Palimpsest Press | 2017 | 72 Page | $18.95 | Purchase online
“Maunder” is a pejorative term for meandering speech. In this grudging landscape, where everything should have a pragmatic, immediate purpose, to maunder is to go against the grain or flow, at the risk of, at best, being ignored by a “shrewd congregation,” and at worst, perhaps, ground down to the detritus that litters the poems’ imagery. Kelly shows us, however, the gleanings that can only be found by following apparently purposeless mental and geographical paths. And what a lot of varieties of traveling we see in these poems: on trains and buses and especially on foot. The four seasons, personified, ride city buses.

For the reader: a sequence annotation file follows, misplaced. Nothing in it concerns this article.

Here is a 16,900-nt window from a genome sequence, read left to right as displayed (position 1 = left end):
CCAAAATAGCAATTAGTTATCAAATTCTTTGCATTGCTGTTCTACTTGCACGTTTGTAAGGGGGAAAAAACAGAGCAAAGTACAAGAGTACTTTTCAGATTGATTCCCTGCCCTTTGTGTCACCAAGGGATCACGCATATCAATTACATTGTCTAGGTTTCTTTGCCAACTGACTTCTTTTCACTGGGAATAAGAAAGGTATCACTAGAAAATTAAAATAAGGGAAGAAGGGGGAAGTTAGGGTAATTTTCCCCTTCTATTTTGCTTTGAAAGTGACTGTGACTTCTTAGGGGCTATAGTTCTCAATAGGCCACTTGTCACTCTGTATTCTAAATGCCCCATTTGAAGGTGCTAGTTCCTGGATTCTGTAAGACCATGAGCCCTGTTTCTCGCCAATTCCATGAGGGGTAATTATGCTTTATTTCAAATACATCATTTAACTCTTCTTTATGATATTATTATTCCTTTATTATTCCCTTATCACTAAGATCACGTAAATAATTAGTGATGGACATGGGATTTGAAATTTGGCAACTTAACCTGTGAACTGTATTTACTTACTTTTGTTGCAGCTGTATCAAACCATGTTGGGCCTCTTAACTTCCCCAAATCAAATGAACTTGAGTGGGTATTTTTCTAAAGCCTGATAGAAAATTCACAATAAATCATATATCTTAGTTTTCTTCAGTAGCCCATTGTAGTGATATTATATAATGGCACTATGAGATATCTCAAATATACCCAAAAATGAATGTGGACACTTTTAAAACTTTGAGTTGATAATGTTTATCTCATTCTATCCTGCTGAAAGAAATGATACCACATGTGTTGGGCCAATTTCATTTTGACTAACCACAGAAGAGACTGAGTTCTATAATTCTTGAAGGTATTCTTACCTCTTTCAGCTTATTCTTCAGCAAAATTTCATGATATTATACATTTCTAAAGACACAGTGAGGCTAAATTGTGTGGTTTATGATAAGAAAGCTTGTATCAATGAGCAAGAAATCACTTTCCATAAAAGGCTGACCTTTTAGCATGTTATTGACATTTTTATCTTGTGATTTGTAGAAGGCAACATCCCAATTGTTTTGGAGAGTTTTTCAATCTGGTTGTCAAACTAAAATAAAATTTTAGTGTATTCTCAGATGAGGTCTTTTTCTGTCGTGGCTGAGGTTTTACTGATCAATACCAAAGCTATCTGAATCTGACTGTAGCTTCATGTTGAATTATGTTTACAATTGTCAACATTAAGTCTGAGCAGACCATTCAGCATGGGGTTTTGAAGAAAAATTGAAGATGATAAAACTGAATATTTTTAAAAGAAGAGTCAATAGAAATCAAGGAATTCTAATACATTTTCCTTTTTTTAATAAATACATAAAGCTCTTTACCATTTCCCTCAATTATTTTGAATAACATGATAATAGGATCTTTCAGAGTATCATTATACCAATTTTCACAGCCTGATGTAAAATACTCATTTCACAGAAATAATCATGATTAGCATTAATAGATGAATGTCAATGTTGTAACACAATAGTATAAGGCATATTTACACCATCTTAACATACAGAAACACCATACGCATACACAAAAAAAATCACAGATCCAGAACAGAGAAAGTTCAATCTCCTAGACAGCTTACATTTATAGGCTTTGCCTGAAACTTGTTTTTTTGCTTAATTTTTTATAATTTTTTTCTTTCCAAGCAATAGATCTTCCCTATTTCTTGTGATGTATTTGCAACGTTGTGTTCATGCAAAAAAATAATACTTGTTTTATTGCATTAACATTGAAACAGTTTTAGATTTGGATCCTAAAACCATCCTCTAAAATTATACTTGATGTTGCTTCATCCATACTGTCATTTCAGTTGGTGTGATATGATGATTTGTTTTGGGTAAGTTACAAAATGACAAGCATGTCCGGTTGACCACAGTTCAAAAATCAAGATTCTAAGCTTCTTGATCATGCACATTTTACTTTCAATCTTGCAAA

The northern hard-headedness speaks even here: the easy meanings of history and communication and transcendence are impossible. The poet reminds herself or us, “don’t ever trust the dead” and notes “language has failed you.” Patterns are identified as products of a dubious evolutionary inheritance. Fog, frost, palimpsests point to erasure. And in perhaps the most northern metaphor of romantic pairing I’ve ever read, the poet suggests to a lover: “We can be two cans/lined up and shot off/a wooden fence/that miraculously/fall and settle/next to each other….”